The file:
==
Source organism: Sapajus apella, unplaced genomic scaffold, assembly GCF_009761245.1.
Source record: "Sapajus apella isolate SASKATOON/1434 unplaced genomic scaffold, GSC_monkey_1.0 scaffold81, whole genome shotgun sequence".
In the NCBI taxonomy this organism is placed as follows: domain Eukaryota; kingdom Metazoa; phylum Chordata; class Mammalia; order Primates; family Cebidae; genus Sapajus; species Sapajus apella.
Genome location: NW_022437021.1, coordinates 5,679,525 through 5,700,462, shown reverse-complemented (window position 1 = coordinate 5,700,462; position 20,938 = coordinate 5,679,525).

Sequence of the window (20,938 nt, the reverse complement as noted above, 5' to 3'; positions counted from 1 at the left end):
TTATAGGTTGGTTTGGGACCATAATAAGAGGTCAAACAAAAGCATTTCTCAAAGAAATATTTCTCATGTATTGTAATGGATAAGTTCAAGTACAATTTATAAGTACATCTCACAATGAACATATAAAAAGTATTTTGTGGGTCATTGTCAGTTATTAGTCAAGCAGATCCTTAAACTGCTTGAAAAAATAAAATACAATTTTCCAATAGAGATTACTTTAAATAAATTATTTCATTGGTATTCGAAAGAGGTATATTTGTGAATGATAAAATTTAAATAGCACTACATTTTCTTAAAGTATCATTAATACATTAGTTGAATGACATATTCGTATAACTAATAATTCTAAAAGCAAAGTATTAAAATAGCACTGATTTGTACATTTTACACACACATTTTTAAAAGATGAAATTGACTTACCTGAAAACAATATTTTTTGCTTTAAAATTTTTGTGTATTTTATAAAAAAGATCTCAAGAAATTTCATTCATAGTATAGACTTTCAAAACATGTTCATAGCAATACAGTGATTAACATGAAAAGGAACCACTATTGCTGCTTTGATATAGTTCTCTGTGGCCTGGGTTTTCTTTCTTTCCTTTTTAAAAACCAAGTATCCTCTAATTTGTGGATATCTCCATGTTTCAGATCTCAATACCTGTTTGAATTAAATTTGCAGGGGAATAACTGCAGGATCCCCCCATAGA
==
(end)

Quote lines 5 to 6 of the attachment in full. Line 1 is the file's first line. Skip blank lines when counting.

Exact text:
Sequence of the window (20,938 nt, the reverse complement as noted above, 5' to 3'; positions counted from 1 at the left end):
TTATAGGTTGGTTTGGGACCATAATAAGAGGTCAAACAAAAGCATTTCTCAAAGAAATATTTCTCATGTATTGTAATGGATAAGTTCAAGTACAATTTATAAGTACATCTCACAATGAACATATAAAAAGTATTTTGTGGGTCATTGTCAGTTATTAGTCAAGCAGATCCTTAAACTGCTTGAAAAAATAAAATACAATTTTCCAATAGAGATTACTTTAAATAAATTATTTCATTGGTATTCGAAAGAGGTATATTTGTGAATGATAAAATTTAAATAGCACTACATTTTCTTAAAGTATCATTAATACATTAGTTGAATGACATATTCGTATAACTAATAATTCTAAAAGCAAAGTATTAAAATAGCACTGATTTGTACATTTTACACACACATTTTTAAAAGATGAAATTGACTTACCTGAAAACAATATTTTTTGCTTTAAAATTTTTGTGTATTTTATAAAAAAGATCTCAAGAAATTTCATTCATAGTATAGACTTTCAAAACATGTTCATAGCAATACAGTGATTAACATGAAAAGGAACCACTATTGCTGCTTTGATATAGTTCTCTGTGGCCTGGGTTTTCTTTCTTTCCTTTTTAAAAACCAAGTATCCTCTAATTTGTGGATATCTCCATGTTTCAGATCTCAATACCTGTTTGAATTAAATTTGCAGGGGAATAACTGCAGGATCCCCCCATAGA